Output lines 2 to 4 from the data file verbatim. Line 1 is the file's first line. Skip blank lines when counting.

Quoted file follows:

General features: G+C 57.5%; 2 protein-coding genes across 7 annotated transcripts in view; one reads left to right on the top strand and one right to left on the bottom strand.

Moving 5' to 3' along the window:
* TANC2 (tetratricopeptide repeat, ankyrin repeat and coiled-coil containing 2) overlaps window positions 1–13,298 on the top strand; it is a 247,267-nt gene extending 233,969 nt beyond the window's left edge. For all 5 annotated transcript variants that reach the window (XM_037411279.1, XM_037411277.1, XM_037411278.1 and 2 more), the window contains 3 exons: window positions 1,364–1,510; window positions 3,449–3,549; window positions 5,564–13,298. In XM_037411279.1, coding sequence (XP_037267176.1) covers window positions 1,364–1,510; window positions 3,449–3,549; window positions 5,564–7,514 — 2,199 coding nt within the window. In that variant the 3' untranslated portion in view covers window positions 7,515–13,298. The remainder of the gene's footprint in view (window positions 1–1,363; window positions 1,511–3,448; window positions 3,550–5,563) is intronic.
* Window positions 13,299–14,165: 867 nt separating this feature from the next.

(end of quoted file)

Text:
Moving 5' to 3' along the window:
* TANC2 (tetratricopeptide repeat, ankyrin repeat and coiled-coil containing 2) overlaps window positions 1–13,298 on the top strand; it is a 247,267-nt gene extending 233,969 nt beyond the window's left edge. For all 5 annotated transcript variants that reach the window (XM_037411279.1, XM_037411277.1, XM_037411278.1 and 2 more), the window contains 3 exons: window positions 1,364–1,510; window positions 3,449–3,549; window positions 5,564–13,298. In XM_037411279.1, coding sequence (XP_037267176.1) covers window positions 1,364–1,510; window positions 3,449–3,549; window positions 5,564–7,514 — 2,199 coding nt within the window. In that variant the 3' untranslated portion in view covers window positions 7,515–13,298. The remainder of the gene's footprint in view (window positions 1–1,363; window positions 1,511–3,448; window positions 3,550–5,563) is intronic.
* Window positions 13,299–14,165: 867 nt separating this feature from the next.